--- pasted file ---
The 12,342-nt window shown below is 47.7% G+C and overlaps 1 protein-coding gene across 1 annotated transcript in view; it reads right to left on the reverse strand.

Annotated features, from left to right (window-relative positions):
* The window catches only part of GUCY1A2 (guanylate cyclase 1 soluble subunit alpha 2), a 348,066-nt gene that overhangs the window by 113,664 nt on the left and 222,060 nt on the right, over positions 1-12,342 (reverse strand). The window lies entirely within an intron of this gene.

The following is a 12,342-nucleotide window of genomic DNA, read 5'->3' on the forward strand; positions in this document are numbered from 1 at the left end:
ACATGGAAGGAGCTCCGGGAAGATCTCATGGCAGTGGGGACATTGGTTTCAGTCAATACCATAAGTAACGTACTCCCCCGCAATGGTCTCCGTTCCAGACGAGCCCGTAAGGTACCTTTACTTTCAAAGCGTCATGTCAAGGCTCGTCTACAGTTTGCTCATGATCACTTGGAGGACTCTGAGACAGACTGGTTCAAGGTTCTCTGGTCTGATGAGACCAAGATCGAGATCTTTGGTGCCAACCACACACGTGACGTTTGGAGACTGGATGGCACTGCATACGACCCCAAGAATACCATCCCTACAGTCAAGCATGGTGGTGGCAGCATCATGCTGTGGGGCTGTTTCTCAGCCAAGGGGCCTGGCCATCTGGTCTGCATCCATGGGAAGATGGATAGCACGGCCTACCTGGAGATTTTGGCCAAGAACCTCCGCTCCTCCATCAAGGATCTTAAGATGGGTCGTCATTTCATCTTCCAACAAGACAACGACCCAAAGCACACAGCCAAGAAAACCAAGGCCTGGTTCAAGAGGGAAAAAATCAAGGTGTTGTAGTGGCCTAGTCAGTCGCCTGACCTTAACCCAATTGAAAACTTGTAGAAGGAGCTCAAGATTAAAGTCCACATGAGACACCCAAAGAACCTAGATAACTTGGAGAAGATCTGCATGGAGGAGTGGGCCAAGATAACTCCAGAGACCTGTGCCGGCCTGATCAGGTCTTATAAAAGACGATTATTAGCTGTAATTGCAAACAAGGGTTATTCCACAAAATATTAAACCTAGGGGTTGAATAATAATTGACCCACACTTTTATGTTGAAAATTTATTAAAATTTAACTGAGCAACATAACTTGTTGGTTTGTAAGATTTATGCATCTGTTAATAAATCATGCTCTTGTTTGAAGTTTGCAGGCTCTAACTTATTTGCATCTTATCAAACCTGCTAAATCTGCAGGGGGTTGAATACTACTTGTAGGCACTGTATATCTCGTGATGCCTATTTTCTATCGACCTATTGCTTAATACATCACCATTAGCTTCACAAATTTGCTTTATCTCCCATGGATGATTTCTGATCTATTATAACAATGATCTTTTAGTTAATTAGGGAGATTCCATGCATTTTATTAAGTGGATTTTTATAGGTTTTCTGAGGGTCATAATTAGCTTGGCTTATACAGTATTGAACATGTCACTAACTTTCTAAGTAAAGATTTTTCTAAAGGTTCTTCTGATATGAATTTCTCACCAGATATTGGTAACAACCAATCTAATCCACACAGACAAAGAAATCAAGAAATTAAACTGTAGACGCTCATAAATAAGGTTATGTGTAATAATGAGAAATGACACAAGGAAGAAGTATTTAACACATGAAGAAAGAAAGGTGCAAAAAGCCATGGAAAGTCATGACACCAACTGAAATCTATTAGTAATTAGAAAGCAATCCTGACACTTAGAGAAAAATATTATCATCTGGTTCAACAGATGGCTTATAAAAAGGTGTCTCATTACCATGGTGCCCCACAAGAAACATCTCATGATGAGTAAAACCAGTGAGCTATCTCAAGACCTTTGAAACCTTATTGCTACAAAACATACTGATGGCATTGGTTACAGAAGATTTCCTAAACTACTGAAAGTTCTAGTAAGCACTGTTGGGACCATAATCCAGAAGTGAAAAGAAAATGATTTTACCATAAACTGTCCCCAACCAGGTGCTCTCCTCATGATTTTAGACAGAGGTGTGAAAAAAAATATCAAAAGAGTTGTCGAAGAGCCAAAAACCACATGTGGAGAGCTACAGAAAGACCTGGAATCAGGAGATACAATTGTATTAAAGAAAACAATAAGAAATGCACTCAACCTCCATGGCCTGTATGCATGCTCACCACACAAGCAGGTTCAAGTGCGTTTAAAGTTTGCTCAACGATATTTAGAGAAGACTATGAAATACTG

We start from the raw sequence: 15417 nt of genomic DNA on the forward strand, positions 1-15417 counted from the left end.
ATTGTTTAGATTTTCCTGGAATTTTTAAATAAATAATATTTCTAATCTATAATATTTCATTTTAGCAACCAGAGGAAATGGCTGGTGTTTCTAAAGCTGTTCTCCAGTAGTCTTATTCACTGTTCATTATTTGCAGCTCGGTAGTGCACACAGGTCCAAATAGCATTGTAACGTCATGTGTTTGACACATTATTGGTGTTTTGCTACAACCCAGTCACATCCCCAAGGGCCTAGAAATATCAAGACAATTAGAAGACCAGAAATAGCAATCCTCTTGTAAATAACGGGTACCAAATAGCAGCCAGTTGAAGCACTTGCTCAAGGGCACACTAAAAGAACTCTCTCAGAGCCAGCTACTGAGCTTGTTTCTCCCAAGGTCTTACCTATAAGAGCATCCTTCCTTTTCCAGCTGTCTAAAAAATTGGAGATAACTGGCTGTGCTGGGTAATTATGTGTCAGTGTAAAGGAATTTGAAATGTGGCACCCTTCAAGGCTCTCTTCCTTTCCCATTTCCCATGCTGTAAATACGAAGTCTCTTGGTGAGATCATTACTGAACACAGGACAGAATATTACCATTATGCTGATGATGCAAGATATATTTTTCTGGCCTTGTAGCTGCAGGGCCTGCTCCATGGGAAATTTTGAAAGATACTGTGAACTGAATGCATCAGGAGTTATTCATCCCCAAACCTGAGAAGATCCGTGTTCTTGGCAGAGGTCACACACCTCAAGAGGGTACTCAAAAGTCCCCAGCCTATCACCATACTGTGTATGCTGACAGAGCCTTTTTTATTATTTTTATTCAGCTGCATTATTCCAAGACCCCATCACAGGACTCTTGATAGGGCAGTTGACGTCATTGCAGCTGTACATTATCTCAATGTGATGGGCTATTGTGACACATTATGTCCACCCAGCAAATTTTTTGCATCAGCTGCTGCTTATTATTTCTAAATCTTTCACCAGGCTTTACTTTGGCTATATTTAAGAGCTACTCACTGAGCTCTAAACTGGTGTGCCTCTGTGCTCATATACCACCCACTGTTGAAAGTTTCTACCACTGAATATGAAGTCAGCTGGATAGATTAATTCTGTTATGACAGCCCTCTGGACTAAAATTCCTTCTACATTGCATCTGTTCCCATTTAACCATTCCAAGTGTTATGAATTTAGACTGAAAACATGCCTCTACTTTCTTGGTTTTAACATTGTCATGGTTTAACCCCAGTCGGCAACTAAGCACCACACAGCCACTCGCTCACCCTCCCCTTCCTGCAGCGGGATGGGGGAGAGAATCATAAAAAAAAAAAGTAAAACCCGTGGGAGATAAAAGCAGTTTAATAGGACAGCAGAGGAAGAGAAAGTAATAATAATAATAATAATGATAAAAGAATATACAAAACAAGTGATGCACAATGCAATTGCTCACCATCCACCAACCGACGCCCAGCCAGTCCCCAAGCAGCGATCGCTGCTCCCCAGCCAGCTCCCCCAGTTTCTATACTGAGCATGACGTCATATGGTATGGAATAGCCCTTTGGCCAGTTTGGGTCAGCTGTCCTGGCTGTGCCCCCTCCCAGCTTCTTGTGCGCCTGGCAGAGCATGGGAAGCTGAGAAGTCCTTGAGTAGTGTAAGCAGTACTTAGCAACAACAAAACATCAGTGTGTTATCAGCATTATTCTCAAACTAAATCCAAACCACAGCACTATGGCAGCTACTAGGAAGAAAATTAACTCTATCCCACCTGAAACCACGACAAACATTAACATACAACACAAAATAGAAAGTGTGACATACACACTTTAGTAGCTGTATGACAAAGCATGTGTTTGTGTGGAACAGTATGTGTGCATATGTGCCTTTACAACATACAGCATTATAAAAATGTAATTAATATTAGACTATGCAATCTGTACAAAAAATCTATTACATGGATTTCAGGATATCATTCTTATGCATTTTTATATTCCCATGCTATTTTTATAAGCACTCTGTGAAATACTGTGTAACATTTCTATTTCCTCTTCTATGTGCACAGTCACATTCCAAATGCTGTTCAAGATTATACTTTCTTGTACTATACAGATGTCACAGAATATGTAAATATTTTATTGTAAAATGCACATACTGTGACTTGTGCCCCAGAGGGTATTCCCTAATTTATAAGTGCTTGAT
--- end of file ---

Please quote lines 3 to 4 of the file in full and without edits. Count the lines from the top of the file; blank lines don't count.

* The window catches only part of GUCY1A2 (guanylate cyclase 1 soluble subunit alpha 2), a 348,066-nt gene that overhangs the window by 113,664 nt on the left and 222,060 nt on the right, over positions 1-12,342 (reverse strand). The window lies entirely within an intron of this gene.

The following is a 12,342-nucleotide window of genomic DNA, read 5'->3' on the forward strand; positions in this document are numbered from 1 at the left end: